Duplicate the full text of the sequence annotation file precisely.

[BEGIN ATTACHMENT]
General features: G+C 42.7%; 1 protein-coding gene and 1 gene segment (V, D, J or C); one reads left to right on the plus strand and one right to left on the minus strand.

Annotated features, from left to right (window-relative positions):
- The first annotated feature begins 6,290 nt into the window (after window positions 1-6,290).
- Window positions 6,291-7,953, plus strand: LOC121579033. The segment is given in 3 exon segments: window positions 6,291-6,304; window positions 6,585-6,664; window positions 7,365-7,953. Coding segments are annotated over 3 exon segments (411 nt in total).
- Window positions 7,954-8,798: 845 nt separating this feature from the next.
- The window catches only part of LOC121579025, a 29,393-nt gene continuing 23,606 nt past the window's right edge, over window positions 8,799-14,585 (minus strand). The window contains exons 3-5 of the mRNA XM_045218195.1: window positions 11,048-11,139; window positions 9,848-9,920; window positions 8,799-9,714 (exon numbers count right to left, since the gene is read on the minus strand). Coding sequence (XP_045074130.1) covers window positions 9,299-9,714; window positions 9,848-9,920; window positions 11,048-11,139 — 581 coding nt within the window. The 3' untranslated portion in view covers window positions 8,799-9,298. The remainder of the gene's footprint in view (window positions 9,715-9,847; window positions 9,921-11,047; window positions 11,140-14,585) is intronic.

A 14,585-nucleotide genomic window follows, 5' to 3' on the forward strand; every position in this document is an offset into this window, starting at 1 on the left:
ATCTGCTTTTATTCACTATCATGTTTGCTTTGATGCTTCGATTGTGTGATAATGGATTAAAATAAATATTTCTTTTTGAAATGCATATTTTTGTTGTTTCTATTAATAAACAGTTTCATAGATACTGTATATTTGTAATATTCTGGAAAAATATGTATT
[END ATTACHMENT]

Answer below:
General features: G+C 42.7%; 1 protein-coding gene and 1 gene segment (V, D, J or C); one reads left to right on the plus strand and one right to left on the minus strand.

Annotated features, from left to right (window-relative positions):
- The first annotated feature begins 6,290 nt into the window (after window positions 1-6,290).
- Window positions 6,291-7,953, plus strand: LOC121579033. The segment is given in 3 exon segments: window positions 6,291-6,304; window positions 6,585-6,664; window positions 7,365-7,953. Coding segments are annotated over 3 exon segments (411 nt in total).
- Window positions 7,954-8,798: 845 nt separating this feature from the next.
- The window catches only part of LOC121579025, a 29,393-nt gene continuing 23,606 nt past the window's right edge, over window positions 8,799-14,585 (minus strand). The window contains exons 3-5 of the mRNA XM_045218195.1: window positions 11,048-11,139; window positions 9,848-9,920; window positions 8,799-9,714 (exon numbers count right to left, since the gene is read on the minus strand). Coding sequence (XP_045074130.1) covers window positions 9,299-9,714; window positions 9,848-9,920; window positions 11,048-11,139 — 581 coding nt within the window. The 3' untranslated portion in view covers window positions 8,799-9,298. The remainder of the gene's footprint in view (window positions 9,715-9,847; window positions 9,921-11,047; window positions 11,140-14,585) is intronic.

A 14,585-nucleotide genomic window follows, 5' to 3' on the forward strand; every position in this document is an offset into this window, starting at 1 on the left:
ATCTGCTTTTATTCACTATCATGTTTGCTTTGATGCTTCGATTGTGTGATAATGGATTAAAATAAATATTTCTTTTTGAAATGCATATTTTTGTTGTTTCTATTAATAAACAGTTTCATAGATACTGTATATTTGTAATATTCTGGAAAAATATGTATT